Regional Smoking Rates Decline, Still Higher than National

July 7, 2014  |  Partners

The Greater Cincinnati Community Health Status Survey (CHSS) has found that the smoking rate in Greater Cincinnati continues to be above the national average of 20 percent. In 2013, 25 percent of adults in the Greater Cincinnati region were current smokers, although the rate has been steadily decreasing, down from 35 percent in 1999. The smoking rate is still double that of the Healthy People 2020 goal of 12 percent.

Rural areas in our region generally have higher smoking rates than urban areas, however, the past three years have shown some improvement. The smoking rate in rural Kentucky counties and rural Ohio counties dropped, but the smoking rate in Southeast Indiana counties has not changed since 2010.

Greater Cincinnati adults with lower income are more likely to be current smokers, but these rates have consistently declined over the past 14 years. However, smoking rates among those with less than a high school education have increased. Smoking rates have declined for all other education levels since 2010.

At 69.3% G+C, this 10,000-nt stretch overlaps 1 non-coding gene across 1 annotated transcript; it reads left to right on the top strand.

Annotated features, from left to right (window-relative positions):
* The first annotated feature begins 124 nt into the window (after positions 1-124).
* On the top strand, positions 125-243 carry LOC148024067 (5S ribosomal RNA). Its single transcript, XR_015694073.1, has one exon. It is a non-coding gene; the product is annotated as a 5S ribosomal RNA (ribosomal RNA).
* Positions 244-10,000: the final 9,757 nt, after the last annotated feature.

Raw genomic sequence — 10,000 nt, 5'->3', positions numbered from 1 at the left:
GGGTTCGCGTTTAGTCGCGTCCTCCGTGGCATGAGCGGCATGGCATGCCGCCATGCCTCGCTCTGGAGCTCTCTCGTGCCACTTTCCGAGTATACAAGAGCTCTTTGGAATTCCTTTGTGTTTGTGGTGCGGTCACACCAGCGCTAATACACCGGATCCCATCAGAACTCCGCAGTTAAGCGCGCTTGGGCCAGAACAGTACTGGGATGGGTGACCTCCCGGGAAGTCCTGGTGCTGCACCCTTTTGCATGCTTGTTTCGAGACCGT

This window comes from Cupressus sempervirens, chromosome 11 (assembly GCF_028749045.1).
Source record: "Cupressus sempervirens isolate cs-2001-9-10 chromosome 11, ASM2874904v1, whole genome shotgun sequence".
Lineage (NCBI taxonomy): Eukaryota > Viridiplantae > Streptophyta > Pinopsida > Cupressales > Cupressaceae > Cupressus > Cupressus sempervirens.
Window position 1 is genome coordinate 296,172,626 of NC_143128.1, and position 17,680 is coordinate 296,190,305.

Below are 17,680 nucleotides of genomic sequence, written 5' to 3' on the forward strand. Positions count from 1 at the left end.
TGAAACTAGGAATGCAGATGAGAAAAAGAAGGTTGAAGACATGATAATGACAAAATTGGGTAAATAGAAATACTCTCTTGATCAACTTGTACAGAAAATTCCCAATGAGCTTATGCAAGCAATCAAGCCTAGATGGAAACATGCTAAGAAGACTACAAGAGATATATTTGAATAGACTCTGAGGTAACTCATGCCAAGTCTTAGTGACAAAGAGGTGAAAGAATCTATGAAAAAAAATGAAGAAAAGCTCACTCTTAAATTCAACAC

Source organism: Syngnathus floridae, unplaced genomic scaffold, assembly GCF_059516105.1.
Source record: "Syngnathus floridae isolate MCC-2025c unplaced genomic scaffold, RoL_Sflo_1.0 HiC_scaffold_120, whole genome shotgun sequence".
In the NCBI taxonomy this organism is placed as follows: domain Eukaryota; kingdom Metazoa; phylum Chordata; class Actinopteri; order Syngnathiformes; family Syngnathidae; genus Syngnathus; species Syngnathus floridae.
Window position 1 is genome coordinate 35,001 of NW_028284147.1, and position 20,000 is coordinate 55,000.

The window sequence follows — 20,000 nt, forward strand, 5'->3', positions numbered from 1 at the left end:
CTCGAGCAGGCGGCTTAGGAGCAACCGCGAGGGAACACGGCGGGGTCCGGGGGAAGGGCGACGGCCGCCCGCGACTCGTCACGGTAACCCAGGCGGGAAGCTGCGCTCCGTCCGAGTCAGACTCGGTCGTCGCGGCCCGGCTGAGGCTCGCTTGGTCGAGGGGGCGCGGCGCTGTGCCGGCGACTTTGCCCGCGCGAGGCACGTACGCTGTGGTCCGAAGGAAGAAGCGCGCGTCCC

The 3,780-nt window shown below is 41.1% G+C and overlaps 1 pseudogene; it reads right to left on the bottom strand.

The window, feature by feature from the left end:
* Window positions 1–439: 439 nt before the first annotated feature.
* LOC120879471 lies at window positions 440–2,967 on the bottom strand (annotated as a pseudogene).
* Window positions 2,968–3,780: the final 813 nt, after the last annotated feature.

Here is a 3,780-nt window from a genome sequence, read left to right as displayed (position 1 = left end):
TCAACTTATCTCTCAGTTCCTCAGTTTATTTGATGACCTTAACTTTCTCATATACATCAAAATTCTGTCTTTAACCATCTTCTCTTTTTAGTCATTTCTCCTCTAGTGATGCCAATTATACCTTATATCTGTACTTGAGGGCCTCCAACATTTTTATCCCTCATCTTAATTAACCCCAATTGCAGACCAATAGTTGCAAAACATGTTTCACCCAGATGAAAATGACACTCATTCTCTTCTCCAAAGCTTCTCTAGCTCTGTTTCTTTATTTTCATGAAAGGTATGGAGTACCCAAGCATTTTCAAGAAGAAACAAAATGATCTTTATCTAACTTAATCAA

The 2013 CHSS asked current smokers if a doctor or other health care provider had ever offered help or counseled them to quit smoking. Responses varied widely across the region. The lowest rates of those offered help were in Indiana counties and Hamilton County suburbs. The highest reported rates of those offered help were in Kentucky, the City of Cincinnati and Butler/Clinton/Warren counties. The number being offered support was also higher among low-income adults, older people and people with poor health. 

More information about Greater Cincinnati adults' smoking rates, and other topics, is available online at For more information about the poll, contact Jennifer Chubinski, Director of Community Research, at 513-458-6608 or